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Eka Kurniawan: Writing fearlessly

A. Kurniawan Ulung

The Jakarta Post

Jakarta  /  Wed, November 8, 2017  /  08:48 am
Eka Kurniawan: Writing fearlessly

Eka Kurniawan poses with his third novel, Vengeance is Mine, All Others Pay Cash. Vengeance the English version of Seperti Dendam, Rindu Harus Dibayar Tuntas, which was first published in 2014 in Indonesia. (JP/A. Kurniawan Ulung)

From a prostitute returning from the dead, a monkey dreaming of being a human to a man tragically finding himself impotent, award winning author Eka Kurniawan talks about politics, history, crime, sex and philosophy in a witty way.   

For Eka, his books are like his babies, including his third novel, Vengeance is Mine, All Others Pay Cash. Vengeance the English version of Seperti Dendam, Rindu Harus Dibayar Tuntas, which was first published in 2014 in Indonesia.

Eka said Seperti Dendam and his fourth novel, O, a story about a monkey falling in love with a man and hoping to be a woman, were written in the same period. 

Originally, Seperti Dendam was actually one of the chapters of O, but he decided to get rid of that chapter because it did not match the overall story. He printed that chapter and reread it before eventually throwing it in his drawer. 

“One day, when I felt bored, I opened my drawer and accidentally found the draft. I checked it again. I thought that it was not really bad and it could become a different novel.” 

“This book is a baby accidentally born,” he said after the launch of Vengeance in October at Periplus bookstore in Central Jakarta.

Vengeance, which took three-and-a-half years to complete, tells of the plight of Ajo Kawir, a lower class Javanese boy who is excited about sex, but later becomes impotent after being forced by two police officers to watch them brutally raping a mentally ill woman.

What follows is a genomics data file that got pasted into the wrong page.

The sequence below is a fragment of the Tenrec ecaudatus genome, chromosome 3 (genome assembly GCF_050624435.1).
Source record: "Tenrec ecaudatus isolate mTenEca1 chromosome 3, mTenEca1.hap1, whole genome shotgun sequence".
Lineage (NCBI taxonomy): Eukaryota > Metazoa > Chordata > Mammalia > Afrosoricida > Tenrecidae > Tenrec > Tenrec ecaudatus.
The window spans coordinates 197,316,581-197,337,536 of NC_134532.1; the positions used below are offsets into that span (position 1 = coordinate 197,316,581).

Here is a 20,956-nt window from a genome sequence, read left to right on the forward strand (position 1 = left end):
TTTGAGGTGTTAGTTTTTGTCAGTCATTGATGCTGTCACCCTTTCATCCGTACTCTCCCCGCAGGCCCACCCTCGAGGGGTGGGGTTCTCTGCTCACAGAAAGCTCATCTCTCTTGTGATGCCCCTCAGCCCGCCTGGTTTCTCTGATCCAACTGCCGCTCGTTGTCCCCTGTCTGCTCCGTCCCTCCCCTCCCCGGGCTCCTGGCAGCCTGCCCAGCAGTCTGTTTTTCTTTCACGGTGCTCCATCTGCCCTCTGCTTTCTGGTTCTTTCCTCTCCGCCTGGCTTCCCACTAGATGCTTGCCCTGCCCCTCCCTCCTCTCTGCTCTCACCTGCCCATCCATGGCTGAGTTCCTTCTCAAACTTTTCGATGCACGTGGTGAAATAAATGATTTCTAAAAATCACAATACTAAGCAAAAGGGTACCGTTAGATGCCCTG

“This novel talks about masculinity that is seen through the perspectives of men and women,” he said.

The author of nine books, including four novels, won the 2016 World Readers Award for Beauty is a Wound and was nominated for the Man Booker International Prize for Man Tiger in the same year. The original titles for the two books are Cantik itu Luka ( 2002 ) and Lelaki Harimau ( 2004 ). 

Eka’s success cannot be separated from the role of the late Cornell University professor Benedict Anderson, who translated his short stories, Corat-Coret di Toilet (Graffiti in the Toilet) and Jimat Sero, for Cornell’s journal Indonesia. Anderson also introduced Eka’s works to major publishers, including Verso Books, which later decided to publish Man Tiger.     

American translator Annie Tucker also expressed her interest in translating Cantik itu Luka, and sealed the deal. The novel was later published by New Directions.   

Eka never imagined that international publishers would be interested in his works. The winner of the 2016 Emerging Voices fiction award by The Financial Times recalled that when he offered Cantik itu Luka to local publishers, many of them rejected it. Cantik itu Luka and Lelaki Harimau have been translated into over 33 languages. 

Eka said he takes inspiration from his experiences. 

Vengeance is Mine is also inspired by many things, such as a rendezvous with my cousin who is a truck driver in Pluit [in North Jakarta],” he said.    

The 41-year-old fell in love with books during his childhood in Tasikmalaya and Pangandaran in West Java, where he liked renting books, including those written by Asmaraman S. Kho Ping Ho. Growing up, he began to enjoy books by foreign writers such as Hunger by Norwegian writer Knut Hamsun.  

Eka never formally learned to write, but his wide variety of reading genres, including horror and adult novels, is an element that also influences his works. 

Vengeance will be made into a movie by filmmaker Edwin, the director of Postcards from the Zoo and Posesif (Possessive). Eka teamed up with the director to write the screenplay.